As City College of San Francisco works its way through its accreditation crisis, faculty have been working without a contract since January 1. After many long months of trying to negotiate a new collective bargaining agreement with the college administration, the San Francisco Community College Federation of Teachers, AFT 2121, is going back to the table for two all-day sessions.
Its goal is to arrive at a fair contract for the 1650 instructors who educate CCSF’s 85,000 students.
To help CCSF faculty better understand the positions taken by the CCSF administration, the two negotiations teams will open up the collective bargaining sessions scheduled for Tuesday and Wednesday of this week at the Gough Street campus to dozens of faculty observers each day.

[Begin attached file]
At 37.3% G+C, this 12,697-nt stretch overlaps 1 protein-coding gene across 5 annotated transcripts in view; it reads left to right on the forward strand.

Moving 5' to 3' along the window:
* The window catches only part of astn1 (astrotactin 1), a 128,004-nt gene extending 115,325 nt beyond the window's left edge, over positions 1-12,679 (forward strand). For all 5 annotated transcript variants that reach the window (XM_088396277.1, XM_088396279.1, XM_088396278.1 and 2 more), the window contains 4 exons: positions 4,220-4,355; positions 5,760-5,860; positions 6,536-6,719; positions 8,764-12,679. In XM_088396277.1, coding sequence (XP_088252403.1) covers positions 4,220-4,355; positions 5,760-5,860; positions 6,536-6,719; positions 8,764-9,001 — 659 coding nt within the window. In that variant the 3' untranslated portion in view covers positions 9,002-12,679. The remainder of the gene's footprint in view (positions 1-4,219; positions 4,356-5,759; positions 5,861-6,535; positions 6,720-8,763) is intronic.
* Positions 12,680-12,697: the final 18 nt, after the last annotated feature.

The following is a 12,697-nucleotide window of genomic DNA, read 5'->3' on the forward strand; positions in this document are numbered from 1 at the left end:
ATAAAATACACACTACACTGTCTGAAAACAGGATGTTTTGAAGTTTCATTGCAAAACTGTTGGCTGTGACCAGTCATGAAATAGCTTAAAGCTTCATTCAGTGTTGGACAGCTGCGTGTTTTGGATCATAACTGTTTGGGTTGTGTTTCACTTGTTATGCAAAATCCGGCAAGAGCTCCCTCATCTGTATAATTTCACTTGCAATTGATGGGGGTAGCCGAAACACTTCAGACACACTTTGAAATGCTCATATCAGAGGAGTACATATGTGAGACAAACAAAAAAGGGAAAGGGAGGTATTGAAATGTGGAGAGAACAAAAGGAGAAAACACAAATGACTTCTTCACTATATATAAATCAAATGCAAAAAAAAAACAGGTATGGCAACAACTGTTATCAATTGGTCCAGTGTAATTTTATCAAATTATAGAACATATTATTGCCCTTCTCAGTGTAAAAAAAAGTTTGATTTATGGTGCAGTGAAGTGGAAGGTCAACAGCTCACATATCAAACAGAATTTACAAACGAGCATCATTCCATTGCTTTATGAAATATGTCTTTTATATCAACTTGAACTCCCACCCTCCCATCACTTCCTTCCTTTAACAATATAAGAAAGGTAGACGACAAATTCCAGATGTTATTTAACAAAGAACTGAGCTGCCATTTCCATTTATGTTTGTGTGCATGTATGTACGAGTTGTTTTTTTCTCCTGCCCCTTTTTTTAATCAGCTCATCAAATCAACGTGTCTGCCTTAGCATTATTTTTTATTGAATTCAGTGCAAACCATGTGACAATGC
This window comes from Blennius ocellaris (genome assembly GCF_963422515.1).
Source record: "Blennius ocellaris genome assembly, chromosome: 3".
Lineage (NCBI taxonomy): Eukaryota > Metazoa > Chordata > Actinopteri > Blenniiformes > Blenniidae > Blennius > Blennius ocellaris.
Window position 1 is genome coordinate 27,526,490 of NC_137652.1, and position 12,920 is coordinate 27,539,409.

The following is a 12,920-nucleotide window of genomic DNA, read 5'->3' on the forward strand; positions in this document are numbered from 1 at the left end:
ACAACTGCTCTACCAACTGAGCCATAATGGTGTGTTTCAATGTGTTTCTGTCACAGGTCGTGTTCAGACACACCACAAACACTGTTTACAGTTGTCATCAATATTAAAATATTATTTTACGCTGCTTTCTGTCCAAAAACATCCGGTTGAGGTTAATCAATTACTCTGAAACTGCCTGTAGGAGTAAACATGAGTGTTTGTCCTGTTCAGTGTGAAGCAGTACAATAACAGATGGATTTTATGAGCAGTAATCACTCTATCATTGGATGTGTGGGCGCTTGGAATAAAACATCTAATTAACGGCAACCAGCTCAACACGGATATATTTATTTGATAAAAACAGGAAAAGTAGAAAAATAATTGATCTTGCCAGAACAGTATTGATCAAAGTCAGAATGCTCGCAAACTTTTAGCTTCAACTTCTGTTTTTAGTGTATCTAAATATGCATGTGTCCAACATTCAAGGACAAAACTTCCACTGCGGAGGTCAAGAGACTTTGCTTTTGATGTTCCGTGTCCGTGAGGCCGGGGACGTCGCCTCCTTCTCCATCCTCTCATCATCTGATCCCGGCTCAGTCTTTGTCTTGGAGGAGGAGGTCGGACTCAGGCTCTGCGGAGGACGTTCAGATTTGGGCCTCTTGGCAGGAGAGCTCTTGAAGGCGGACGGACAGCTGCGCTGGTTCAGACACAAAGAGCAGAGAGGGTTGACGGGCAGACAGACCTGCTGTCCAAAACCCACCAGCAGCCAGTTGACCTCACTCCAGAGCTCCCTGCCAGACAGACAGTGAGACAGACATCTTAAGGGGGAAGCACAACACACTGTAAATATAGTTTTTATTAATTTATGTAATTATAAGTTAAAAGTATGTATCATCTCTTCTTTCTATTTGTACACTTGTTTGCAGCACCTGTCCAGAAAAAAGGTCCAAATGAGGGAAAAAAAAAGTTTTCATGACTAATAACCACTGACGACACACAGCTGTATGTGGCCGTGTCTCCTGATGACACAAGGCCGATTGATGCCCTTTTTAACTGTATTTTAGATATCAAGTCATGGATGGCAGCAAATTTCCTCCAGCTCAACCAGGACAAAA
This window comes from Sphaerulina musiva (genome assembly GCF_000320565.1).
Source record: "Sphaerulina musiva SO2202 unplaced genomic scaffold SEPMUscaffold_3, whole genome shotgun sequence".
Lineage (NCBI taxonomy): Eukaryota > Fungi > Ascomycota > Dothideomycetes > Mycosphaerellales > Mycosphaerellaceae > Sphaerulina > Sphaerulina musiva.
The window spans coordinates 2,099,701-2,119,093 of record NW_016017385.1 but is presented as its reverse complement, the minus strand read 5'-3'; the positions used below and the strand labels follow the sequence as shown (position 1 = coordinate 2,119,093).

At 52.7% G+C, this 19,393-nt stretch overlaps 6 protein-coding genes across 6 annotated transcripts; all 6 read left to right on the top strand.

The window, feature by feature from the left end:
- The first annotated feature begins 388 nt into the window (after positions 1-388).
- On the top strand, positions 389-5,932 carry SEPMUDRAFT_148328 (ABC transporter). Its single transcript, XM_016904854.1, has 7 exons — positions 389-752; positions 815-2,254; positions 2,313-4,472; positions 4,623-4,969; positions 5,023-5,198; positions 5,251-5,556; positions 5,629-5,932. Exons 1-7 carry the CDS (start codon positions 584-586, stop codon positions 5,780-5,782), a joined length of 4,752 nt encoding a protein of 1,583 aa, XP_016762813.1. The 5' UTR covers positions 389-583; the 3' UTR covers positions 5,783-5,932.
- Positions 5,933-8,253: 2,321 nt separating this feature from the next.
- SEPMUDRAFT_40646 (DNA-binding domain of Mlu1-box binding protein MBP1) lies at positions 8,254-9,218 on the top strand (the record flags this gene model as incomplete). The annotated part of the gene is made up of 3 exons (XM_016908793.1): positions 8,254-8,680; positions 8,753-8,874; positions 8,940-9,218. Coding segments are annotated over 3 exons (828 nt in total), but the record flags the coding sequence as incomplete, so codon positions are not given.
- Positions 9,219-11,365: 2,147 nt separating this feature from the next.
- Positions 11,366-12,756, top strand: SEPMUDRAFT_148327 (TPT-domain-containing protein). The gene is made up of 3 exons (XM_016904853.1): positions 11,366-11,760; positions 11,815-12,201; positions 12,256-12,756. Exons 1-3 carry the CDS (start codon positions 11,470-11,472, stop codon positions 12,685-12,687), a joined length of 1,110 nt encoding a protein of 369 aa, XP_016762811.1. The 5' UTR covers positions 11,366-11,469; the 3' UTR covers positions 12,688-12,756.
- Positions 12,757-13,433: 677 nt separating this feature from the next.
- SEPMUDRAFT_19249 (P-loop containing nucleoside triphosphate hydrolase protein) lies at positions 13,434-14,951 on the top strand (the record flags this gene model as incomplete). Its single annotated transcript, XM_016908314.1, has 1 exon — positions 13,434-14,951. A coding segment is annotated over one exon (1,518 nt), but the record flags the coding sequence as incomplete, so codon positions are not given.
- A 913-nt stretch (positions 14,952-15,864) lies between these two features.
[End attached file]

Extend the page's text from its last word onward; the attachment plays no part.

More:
The sticking point in negotiations has been over what issues should be prioritized. District revenues have been restored to pre-recession levels. Yet, in spite of available funds, adequate reserves, and four years of faculty financial sacrifices totaling more than seven million dollars just last year, the district is still insisting on a pay cut that takes faculty 5% below wage levels from 2007.
“All of us are committed to strengthening the College and maintaining its accreditation," said Alisa Messer, an English instructor and AFT 2121 president. "In negotiations, we will do our best to implement the will of San Francisco's voters and realign the college's financial priorities toward educational quality, as mandated by Proposition A."
"The college is in a much stronger financial position than it was before the passage of Prop A and Prop 30," said Messer. "It is time to restore pay cuts and retain the best faculty for our students."
Messer predicted that, "The faculty negotiating team intends to approach these sessions with the best interests of the students, the faculty, and the entire City College community in mind. We are hoping the administration will do the same."
For more information, www.aft2121.org